Just about every day, a solitary guitarist plugs into her portable practice amp and begins rehearsing at one of several secret outdoor locations around Silver Lake Reservoir. Most of the passers-by, joggers and dog walkers circling the reservoir don’t pay any attention or have any idea who the performer is.
But Margaret Garrett, half of the garage-blues duo Mr. Airplane Man, is not a typical meek folkie strumming airy songs in the park. Collaborating with drummer-keyboardist Tara McManus, Garrett is best known for creating stomping, hard-driving original songs that combine elements of blues, punk, garage rock and psychedelic pop into an unusually compelling and distinctively haunting mixture.
In the late 1990s, Mr. Airplane Man were based in Boston and went on tour and worked with their mentors, Morphine, and played on bills with The White Stripes, The Blues Explosion, Yeah Yeah Yeahs and The Reigning Sound. Because of their stripped-down guitar-and-drums instrumentation, they often were compared to The White Stripes, but Mr. Airplane Man crafted a stubbornly non-retro, distinctly feminine version of the blues that felt more deeply personal and soulfully entrancing than the more mannered and self-conscious blues affectations of Jack White.
The duo were fairly popular on the East Coast and in Europe, and released a series of prized recordings on Sympathy for the Record Industry and other underground labels in the early 2000s before Mr. Airplane Man mysteriously disappeared for the better part of a decade. McManus and Garrett moved away from each other and began raising their kids, and the group was seemingly forgotten until December 2014, when The Lost Tapes, a collection of unreleased 1999 recordings, was released out of the blue.
“We’re both single moms. We had a lot to juggle,” Garrett says in an interview at a picnic table on a sunny, breezy day in the park at the south end of the reservoir. “We had different bands, but we both missed playing together. We re-met in Boston and played a couple shows, and it felt amazing.”
Newly reinvigorated, Garrett and McManus flew to Europe and began recording the songs that would end up being released in 2016 as Geneva Session by Swiss tastemaker Robin Girod. Mr. Airplane Man also started working again with a former producer, Reigning Sound/Oblivians mastermind Greg Cartwright, and recorded an EP that will be released sometime this year.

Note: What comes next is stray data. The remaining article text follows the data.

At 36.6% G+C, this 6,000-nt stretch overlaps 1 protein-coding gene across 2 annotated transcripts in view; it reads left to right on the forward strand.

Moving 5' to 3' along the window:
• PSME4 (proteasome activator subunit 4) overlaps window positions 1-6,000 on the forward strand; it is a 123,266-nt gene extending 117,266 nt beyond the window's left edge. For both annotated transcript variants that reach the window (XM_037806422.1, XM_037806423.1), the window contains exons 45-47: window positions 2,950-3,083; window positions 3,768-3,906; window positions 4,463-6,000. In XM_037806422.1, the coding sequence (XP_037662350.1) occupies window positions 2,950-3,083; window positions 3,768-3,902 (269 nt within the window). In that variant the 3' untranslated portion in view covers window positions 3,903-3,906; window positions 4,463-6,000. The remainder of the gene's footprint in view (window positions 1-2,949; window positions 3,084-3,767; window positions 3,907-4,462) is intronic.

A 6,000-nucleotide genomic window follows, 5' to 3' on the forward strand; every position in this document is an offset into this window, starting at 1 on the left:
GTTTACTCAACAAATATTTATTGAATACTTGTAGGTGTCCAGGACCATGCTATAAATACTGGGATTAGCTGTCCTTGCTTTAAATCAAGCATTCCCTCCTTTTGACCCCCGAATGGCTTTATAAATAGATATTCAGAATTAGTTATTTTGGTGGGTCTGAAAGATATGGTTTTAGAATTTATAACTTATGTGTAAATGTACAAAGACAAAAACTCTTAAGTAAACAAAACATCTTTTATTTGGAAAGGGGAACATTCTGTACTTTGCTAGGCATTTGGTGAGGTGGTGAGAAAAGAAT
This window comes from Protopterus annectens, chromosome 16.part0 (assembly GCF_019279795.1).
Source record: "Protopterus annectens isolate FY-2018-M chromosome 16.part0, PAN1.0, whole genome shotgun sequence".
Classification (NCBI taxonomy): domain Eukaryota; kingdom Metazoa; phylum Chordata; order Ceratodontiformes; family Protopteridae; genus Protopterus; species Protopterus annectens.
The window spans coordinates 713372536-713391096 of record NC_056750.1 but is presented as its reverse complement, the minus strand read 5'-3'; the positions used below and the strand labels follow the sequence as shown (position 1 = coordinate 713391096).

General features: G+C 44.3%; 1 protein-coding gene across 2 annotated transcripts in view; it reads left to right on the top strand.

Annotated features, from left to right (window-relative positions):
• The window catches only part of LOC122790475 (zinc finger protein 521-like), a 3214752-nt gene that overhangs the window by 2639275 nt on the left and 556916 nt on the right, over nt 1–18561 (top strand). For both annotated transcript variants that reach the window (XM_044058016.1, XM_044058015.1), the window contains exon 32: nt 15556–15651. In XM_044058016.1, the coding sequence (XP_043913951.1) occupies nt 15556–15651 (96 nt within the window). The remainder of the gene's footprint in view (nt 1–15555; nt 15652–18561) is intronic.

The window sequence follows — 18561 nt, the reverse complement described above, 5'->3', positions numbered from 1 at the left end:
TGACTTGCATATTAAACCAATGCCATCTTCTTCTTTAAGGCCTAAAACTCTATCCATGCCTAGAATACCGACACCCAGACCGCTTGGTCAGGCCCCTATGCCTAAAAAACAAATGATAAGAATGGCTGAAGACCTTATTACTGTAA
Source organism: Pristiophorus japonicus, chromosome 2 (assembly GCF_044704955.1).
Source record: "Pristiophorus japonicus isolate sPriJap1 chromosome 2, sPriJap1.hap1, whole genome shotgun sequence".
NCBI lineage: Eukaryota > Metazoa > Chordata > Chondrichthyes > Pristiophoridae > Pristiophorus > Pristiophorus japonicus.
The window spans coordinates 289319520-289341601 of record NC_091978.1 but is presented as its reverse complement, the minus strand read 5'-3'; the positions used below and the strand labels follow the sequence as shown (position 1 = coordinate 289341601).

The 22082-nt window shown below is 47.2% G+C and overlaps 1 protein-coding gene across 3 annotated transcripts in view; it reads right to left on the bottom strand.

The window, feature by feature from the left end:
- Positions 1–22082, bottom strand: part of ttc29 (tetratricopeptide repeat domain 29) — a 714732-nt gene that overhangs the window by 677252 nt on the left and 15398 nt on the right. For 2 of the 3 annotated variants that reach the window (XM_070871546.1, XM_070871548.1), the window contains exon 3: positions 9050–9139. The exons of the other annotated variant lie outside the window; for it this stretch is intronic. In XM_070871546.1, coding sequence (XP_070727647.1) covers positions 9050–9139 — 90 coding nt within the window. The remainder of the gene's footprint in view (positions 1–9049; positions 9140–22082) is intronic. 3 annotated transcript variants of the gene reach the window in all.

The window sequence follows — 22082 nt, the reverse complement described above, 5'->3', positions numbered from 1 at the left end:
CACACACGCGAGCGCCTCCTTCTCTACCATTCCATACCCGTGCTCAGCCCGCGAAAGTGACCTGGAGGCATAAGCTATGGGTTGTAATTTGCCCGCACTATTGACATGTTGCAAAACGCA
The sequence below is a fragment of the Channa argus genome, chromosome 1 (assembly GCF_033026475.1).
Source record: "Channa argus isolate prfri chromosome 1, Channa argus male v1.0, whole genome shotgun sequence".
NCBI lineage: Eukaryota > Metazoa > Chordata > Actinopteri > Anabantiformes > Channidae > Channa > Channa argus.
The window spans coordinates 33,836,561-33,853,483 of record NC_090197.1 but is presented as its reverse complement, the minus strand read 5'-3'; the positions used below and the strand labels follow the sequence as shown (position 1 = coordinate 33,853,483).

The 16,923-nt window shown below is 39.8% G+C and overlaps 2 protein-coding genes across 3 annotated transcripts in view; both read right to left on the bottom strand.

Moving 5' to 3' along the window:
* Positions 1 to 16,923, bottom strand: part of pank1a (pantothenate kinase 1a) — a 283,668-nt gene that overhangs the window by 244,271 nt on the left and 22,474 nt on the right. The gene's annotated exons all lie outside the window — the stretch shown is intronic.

However, Garrett and McManus weren’t totally satisfied with these recordings. “I remember having a dream. There were mountains in the background, a lot of pollen — or maybe it was dream dust,” Garrett explains. “We had just recorded with some engineer whose face I couldn’t see.
“We were trying to find a label, but no one wanted to put it out,” she continues. “We raised the money on [crowd-funding site] Indiegogo to rent out Panoramic House,” a recording studio in Marin County, north of San Francisco. “It was a magical place on a cliff that overlooks the ocean at Stinson Beach. They had the best 2-inch tape, insane boards. … As we were driving through winding hills to the studio, it was just like my dream. The universe felt it had to be so that we should be there.”
McManus and Garrett rerecorded a few songs from the previous sessions, but they were so inspired by their surroundings that they wrote several new tunes that ended up on Jacaranda Blue, Mr. Airplane Man’s ninth album, which was released in March by Sympathy for the Record Industry, a seemingly dormant label whose recent revival echoes Mr. Airplane Man’s return.
Championed again by producer Girod, the two benefited from working with engineer James Finch. “Having just drums and guitar is a really great limitation,” Garrett says, but on Jacaranda Blue she and McManus found themselves “experimenting with making it sound fuller.”
Mr. Airplane Man’s stark early recordings occasionally had a bass guitar here or there, but on the new album multi-instrumentalist Girod fleshed out the duo’s songs with a lot more bass — as well as percussion, vibraphone, acoustic guitar and theremin. The new songs also have more of a psychedelic dimension, with Finch manipulating a space echo from under the control board to heighten Garrett’s vocals.